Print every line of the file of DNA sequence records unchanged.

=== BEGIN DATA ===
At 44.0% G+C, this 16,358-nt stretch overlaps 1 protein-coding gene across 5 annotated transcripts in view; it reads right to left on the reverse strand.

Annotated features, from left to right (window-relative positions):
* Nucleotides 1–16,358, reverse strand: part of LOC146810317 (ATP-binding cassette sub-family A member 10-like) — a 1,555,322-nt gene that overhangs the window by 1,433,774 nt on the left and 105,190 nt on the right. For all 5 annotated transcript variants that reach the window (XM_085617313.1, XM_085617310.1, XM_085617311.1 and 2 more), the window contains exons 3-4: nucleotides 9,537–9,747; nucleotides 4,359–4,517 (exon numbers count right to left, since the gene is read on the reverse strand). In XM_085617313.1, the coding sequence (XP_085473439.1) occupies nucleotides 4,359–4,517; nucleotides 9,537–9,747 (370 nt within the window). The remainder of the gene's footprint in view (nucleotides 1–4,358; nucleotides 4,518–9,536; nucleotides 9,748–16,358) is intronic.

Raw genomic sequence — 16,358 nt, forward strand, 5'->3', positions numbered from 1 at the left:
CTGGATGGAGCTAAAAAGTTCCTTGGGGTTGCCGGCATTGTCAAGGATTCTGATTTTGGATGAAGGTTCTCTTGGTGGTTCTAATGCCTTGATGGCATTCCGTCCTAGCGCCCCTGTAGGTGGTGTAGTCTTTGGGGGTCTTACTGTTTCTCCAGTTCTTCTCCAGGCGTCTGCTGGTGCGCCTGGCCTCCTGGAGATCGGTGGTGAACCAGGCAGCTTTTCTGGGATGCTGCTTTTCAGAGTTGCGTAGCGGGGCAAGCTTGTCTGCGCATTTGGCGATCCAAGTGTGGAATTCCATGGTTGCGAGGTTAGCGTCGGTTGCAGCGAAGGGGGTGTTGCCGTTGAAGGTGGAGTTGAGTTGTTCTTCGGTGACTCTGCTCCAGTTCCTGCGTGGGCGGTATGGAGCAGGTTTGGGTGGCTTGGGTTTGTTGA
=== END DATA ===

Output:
At 44.0% G+C, this 16,358-nt stretch overlaps 1 protein-coding gene across 5 annotated transcripts in view; it reads right to left on the reverse strand.

Annotated features, from left to right (window-relative positions):
* Nucleotides 1–16,358, reverse strand: part of LOC146810317 (ATP-binding cassette sub-family A member 10-like) — a 1,555,322-nt gene that overhangs the window by 1,433,774 nt on the left and 105,190 nt on the right. For all 5 annotated transcript variants that reach the window (XM_085617313.1, XM_085617310.1, XM_085617311.1 and 2 more), the window contains exons 3-4: nucleotides 9,537–9,747; nucleotides 4,359–4,517 (exon numbers count right to left, since the gene is read on the reverse strand). In XM_085617313.1, the coding sequence (XP_085473439.1) occupies nucleotides 4,359–4,517; nucleotides 9,537–9,747 (370 nt within the window). The remainder of the gene's footprint in view (nucleotides 1–4,358; nucleotides 4,518–9,536; nucleotides 9,748–16,358) is intronic.

Raw genomic sequence — 16,358 nt, forward strand, 5'->3', positions numbered from 1 at the left:
CTGGATGGAGCTAAAAAGTTCCTTGGGGTTGCCGGCATTGTCAAGGATTCTGATTTTGGATGAAGGTTCTCTTGGTGGTTCTAATGCCTTGATGGCATTCCGTCCTAGCGCCCCTGTAGGTGGTGTAGTCTTTGGGGGTCTTACTGTTTCTCCAGTTCTTCTCCAGGCGTCTGCTGGTGCGCCTGGCCTCCTGGAGATCGGTGGTGAACCAGGCAGCTTTTCTGGGATGCTGCTTTTCAGAGTTGCGTAGCGGGGCAAGCTTGTCTGCGCATTTGGCGATCCAAGTGTGGAATTCCATGGTTGCGAGGTTAGCGTCGGTTGCAGCGAAGGGGGTGTTGCCGTTGAAGGTGGAGTTGAGTTGTTCTTCGGTGACTCTGCTCCAGTTCCTGCGTGGGCGGTATGGAGCAGGTTTGGGTGGCTTGGGTTTGTTGA